It was 10 p.m. on a winter night when I spotted a kitten by a bin of garbage cans outside the train station. He sat in a corner shivering from the cold and looked as if he was in terrible pain. Something was wrong with his legs and his meow was loud and painful.
Everyone walked past him, not even flinching. Not even a sigh of concern or glance of empathy. My phone was dead and I had nothing to carry him in. Even if I did, I had no idea where to bring him. I had to leave him behind just like everyone else.
When I got home, I looked online, called 311 and tried to find someone to pick him up. The only option, I found out, was if I brought him to Animal Care and Control myself. So I convinced my brother to drive me and my mom, to let us borrow the car.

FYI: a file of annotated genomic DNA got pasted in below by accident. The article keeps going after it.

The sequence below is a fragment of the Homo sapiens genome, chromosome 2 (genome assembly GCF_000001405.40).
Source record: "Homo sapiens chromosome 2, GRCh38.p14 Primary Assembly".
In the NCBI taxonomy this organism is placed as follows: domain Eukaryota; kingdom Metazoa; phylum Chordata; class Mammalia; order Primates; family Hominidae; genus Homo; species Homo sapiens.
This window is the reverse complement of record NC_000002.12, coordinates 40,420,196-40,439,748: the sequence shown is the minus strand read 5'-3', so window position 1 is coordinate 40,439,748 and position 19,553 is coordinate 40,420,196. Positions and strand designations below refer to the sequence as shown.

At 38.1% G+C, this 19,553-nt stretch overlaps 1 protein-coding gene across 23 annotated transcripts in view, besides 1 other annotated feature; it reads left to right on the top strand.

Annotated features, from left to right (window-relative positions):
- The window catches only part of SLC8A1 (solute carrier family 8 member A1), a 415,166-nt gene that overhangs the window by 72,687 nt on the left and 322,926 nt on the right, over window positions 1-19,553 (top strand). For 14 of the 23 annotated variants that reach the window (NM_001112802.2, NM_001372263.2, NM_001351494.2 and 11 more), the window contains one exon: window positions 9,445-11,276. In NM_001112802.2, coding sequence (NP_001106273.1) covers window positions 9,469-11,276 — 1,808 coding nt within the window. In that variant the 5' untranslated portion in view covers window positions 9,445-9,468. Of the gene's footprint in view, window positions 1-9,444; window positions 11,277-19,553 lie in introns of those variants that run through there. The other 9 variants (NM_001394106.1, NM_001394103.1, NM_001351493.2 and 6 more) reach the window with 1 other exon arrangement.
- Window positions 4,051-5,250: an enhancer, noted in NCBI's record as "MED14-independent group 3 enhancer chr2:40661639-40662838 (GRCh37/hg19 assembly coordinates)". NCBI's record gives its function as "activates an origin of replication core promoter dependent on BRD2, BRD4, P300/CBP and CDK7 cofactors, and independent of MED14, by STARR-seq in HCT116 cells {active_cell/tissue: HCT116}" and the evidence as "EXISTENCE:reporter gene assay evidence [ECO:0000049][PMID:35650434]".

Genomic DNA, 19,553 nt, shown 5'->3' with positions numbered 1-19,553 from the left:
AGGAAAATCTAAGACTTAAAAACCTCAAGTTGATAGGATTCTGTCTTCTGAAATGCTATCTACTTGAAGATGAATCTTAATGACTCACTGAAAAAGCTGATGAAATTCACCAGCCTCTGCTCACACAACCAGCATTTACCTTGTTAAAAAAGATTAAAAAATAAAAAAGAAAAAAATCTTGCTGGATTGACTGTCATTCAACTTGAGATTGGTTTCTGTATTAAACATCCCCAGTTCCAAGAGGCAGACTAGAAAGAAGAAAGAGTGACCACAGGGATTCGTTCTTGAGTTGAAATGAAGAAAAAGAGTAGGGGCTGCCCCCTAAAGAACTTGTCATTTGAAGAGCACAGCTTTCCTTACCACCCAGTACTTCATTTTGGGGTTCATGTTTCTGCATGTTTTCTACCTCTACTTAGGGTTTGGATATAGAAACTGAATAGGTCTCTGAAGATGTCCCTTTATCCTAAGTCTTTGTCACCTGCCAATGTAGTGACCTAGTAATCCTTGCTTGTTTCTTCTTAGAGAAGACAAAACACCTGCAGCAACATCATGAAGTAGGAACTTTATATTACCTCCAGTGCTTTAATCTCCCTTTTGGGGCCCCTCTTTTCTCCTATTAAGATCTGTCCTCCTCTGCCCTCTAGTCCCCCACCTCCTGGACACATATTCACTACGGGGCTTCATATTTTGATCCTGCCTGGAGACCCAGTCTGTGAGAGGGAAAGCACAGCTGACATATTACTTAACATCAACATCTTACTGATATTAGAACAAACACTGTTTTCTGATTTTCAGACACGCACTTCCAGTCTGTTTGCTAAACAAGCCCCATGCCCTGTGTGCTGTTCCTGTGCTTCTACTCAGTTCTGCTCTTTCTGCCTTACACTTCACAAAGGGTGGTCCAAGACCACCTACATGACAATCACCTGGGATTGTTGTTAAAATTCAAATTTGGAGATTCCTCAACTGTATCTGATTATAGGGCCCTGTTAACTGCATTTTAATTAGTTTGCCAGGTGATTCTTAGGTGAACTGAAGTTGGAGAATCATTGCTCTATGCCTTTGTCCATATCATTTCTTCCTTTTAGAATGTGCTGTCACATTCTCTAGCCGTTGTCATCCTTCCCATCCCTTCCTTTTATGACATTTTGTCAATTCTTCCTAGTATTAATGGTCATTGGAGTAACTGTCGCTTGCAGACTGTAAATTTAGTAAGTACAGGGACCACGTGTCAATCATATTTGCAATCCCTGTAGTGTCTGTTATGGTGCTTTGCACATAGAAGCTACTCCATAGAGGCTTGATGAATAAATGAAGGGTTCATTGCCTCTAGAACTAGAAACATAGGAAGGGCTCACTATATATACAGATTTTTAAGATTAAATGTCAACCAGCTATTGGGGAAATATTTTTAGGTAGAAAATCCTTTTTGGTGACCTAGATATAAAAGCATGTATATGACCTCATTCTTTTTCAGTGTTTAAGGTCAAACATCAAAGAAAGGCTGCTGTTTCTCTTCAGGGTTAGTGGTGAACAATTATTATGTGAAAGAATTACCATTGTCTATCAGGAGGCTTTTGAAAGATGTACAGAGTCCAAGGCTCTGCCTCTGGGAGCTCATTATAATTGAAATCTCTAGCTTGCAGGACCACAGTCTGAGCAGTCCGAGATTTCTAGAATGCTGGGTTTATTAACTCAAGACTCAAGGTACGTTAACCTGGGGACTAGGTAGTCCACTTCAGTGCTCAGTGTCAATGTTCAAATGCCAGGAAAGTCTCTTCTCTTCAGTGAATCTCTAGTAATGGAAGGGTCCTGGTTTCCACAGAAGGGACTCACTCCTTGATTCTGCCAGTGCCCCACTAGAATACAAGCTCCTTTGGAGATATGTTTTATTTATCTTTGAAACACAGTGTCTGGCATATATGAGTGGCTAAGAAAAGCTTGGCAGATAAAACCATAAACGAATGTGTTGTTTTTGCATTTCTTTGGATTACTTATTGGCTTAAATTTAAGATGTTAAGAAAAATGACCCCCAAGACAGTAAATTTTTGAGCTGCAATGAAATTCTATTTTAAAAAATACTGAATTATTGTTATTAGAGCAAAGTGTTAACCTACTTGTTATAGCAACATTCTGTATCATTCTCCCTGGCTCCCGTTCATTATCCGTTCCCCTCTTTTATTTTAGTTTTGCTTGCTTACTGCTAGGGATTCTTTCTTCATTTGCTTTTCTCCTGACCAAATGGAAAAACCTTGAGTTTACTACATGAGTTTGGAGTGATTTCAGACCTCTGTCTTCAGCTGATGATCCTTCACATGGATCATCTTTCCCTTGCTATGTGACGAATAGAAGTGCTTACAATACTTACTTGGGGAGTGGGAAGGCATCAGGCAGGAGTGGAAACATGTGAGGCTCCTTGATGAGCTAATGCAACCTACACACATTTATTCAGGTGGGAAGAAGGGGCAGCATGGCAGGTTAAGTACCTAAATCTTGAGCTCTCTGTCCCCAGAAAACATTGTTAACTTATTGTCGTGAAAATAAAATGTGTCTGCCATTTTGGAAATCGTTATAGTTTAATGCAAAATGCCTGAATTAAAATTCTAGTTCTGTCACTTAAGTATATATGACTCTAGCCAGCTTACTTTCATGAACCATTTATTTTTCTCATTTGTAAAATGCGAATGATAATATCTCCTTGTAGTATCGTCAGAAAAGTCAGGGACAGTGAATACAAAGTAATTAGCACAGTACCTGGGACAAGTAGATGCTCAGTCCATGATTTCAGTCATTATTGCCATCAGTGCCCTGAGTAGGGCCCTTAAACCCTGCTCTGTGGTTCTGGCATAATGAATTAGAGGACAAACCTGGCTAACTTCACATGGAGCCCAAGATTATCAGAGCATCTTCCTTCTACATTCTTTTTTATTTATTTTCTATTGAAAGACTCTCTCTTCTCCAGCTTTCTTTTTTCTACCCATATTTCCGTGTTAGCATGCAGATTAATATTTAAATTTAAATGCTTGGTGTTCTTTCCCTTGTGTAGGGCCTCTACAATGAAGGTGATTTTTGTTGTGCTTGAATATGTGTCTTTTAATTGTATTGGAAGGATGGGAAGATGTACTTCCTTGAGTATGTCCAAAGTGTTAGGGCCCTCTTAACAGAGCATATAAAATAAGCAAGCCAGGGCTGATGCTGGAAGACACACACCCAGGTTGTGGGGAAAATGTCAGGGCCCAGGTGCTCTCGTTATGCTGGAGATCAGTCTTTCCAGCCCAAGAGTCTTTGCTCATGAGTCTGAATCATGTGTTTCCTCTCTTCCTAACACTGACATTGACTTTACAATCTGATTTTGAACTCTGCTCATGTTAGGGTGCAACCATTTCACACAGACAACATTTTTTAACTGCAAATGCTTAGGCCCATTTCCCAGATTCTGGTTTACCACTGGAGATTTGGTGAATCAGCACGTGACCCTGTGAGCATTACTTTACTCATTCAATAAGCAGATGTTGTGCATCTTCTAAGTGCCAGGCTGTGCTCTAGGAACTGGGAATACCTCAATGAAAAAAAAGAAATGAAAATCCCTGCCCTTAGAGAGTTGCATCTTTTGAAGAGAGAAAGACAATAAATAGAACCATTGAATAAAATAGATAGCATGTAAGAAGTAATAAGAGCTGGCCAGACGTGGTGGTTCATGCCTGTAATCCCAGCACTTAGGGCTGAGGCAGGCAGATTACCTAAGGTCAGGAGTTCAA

When I returned, he was nowhere to be found. Then suddenly, I heard his meow. He had crawled into a bin filled with trash cans and I had to remove the trash cans to reach him. He was shivering from the pain and the cold, barely able to move, let alone fight me off.
The only place open in all of New York City was in uptown Manhattan… far from my house. The kitten was lightly breathing, but from time to time would poke his head up and meow. The center in Manhattan was kind and professional. They took the kitten, who I named Ollie, and immediately tended to him. I signed the paper to release him and that was it.
I don’t know if he made it, or if he had to be put down. But even if he wasn’t able to be saved, I am comforted knowing he died warm, without pain, and surrounded by caring people rather than inside a trash bin, cold and in pain. No one deserves to die that way, and I wouldn’t have been able to live with myself if I didn’t even try to help.
Story submitted by Jessica Pena from Ridgewood, New York.
This story was originally shared on The Animal Rescue Site. Share your very own rescue story here!